This year, Lent Fast Day is focussing on how CAFOD partners are helping displaced people in Colombia begin a new life following years of internal conflict. Our stories feature CAFOD’s work on Economic Justice and peace building, attempting to show that by enabling and supporting people to fulfil their dreams, they become empowered to shape their own communities working towards the creation of a better world for themselves and their families. Our Bishop, Terence Patrick, will be visiting Colombia with CAFOD later this month and will meet some of our partners.

Colombia has suffered over 50 years of internal armed conflict with fighting between the armed forces, FARC guerrillas and paramilitary groups resulting in widespread violence and human rights abuses. The civilian population has been caught in the middle of the fighting with over 4 million people displaced.

Throughout this massive displacement, the Catholic Church has accompanied the poorest families, receiving them into their new parishes and helping them with food, spiritual help, psychological support and community integration. The majority of the displaced, as in Amparo’s case, are women and children.

photo to promote 'Give it up! during Lent for Cafod' campaign
Amparo was forced to leave her home by FARC guerrillas in 2005. Her canoe was burnt by the guerrillas and she was stranded on an island. She escaped by swimming across the river to get her two children and dog. She had no time to pack her clothes, just the clothes they were wearing. They fled to Neiva in the south of Colombia and started a new life in the city, living in a shack with corrugated iron sheets for walls. Amparo was traumatised by the experience and felt angry and afraid of people. It was difficult to find a job because she didn’t have the correct skills. The only thing she knew how to do was to grow vegetables and look after animals but she had no land. She scratched together a living washing clothes. She would start work at 2.00 am and earn £2.50 a day. Once she took off transport costs, she would only be left with £1.75.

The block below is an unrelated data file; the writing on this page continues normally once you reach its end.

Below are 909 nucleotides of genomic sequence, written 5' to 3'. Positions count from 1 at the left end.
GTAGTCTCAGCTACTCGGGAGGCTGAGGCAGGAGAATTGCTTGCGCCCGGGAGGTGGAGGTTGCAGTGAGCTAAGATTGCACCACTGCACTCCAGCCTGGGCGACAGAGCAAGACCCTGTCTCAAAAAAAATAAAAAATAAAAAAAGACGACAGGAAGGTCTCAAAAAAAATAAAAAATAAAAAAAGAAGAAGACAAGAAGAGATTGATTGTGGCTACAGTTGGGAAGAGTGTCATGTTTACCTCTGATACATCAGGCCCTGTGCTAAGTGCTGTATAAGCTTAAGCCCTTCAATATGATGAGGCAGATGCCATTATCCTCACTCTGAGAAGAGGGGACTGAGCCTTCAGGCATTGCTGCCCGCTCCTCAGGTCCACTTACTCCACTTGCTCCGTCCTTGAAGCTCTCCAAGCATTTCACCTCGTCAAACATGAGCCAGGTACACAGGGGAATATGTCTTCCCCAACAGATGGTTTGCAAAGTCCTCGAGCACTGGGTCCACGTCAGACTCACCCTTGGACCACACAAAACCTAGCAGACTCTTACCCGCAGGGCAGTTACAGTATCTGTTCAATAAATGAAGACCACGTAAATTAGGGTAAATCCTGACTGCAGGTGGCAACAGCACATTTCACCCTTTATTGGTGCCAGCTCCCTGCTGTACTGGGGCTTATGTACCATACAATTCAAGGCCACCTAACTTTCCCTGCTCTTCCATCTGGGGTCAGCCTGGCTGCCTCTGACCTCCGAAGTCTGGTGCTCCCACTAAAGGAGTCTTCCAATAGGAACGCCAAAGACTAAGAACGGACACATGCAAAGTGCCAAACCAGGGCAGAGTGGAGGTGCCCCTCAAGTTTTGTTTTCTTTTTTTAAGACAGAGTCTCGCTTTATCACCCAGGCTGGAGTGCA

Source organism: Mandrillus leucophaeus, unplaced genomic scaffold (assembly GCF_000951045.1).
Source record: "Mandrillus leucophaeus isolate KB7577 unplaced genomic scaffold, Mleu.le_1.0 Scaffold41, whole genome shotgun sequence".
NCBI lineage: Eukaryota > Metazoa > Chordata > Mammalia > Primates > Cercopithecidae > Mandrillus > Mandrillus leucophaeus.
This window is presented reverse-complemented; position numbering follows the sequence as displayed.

In 2007, Amparo joined the AIPODE project supported by CAFOD and Pastoral Social/Caritas Colombia, which helped displaced and vulnerable communities set up small business cooperatives to make a living. Amparo joined the metal furniture making business ‘Hay Paz’ which means ‘There is peace’. There are six members of the cooperative. They all received training, equipment and capital to set up their business. Around 70% of the members of the small businesses are women. Giving them a voice and an income has been one of the greatest achievements of the project.

Today, Amparo earns a small but regular wage, around 400,000 pesos a month (£150) and has transformed her home into a solid, concrete house – she’s even managed to build a one room extension with the extra money she’s made.